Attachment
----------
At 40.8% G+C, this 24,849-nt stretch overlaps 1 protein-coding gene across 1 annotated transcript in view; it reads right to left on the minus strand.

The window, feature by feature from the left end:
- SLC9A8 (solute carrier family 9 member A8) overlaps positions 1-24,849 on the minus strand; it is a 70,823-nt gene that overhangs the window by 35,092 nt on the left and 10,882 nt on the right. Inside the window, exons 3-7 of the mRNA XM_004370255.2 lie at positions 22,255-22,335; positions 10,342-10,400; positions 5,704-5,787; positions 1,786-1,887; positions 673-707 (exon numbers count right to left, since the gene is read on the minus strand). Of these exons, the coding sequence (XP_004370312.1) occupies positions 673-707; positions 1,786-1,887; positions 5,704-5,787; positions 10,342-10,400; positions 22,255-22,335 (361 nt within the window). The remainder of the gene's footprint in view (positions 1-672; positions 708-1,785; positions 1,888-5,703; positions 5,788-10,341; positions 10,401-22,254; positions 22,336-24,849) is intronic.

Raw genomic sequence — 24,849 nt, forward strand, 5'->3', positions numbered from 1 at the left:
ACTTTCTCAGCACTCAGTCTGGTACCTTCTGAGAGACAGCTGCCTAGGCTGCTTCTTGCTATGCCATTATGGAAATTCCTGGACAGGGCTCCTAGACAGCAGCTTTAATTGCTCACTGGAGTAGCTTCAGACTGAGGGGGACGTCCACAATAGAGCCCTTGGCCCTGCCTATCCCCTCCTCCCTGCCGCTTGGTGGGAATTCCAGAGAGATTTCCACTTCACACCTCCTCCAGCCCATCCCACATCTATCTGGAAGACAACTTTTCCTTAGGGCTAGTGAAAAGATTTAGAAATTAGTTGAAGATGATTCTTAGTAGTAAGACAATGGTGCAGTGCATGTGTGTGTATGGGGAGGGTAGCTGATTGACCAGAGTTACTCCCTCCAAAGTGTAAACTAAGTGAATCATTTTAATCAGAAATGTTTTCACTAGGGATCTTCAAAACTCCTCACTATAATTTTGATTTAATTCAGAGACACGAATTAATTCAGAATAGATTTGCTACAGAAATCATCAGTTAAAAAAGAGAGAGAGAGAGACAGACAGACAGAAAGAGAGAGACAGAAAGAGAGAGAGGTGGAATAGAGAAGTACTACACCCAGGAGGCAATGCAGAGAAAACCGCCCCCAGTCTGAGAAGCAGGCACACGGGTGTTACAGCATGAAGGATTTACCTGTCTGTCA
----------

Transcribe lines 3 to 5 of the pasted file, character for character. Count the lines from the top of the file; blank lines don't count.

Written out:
- SLC9A8 (solute carrier family 9 member A8) overlaps positions 1-24,849 on the minus strand; it is a 70,823-nt gene that overhangs the window by 35,092 nt on the left and 10,882 nt on the right. Inside the window, exons 3-7 of the mRNA XM_004370255.2 lie at positions 22,255-22,335; positions 10,342-10,400; positions 5,704-5,787; positions 1,786-1,887; positions 673-707 (exon numbers count right to left, since the gene is read on the minus strand). Of these exons, the coding sequence (XP_004370312.1) occupies positions 673-707; positions 1,786-1,887; positions 5,704-5,787; positions 10,342-10,400; positions 22,255-22,335 (361 nt within the window). The remainder of the gene's footprint in view (positions 1-672; positions 708-1,785; positions 1,888-5,703; positions 5,788-10,341; positions 10,401-22,254; positions 22,336-24,849) is intronic.

Raw genomic sequence — 24,849 nt, forward strand, 5'->3', positions numbered from 1 at the left:
ACTTTCTCAGCACTCAGTCTGGTACCTTCTGAGAGACAGCTGCCTAGGCTGCTTCTTGCTATGCCATTATGGAAATTCCTGGACAGGGCTCCTAGACAGCAGCTTTAATTGCTCACTGGAGTAGCTTCAGACTGAGGGGGACGTCCACAATAGAGCCCTTGGCCCTGCCTATCCCCTCCTCCCTGCCGCTTGGTGGGAATTCCAGAGAGATTTCCACTTCACACCTCCTCCAGCCCATCCCACATCTATCTGGAAGACAACTTTTCCTTAGGGCTAGTGAAAAGATTTAGAAATTAGTTGAAGATGATTCTTAGTAGTAAGACAATGGTGCAGTGCATGTGTGTGTATGGGGAGGGTAGCTGATTGACCAGAGTTACTCCCTCCAAAGTGTAAACTAAGTGAATCATTTTAATCAGAAATGTTTTCACTAGGGATCTTCAAAACTCCTCACTATAATTTTGATTTAATTCAGAGACACGAATTAATTCAGAATAGATTTGCTACAGAAATCATCAGTTAAAAAAGAGAGAGAGAGAGACAGACAGACAGAAAGAGAGAGACAGAAAGAGAGAGAGGTGGAATAGAGAAGTACTACACCCAGGAGGCAATGCAGAGAAAACCGCCCCCAGTCTGAGAAGCAGGCACACGGGTGTTACAGCATGAAGGATTTACCTGTCTGTCA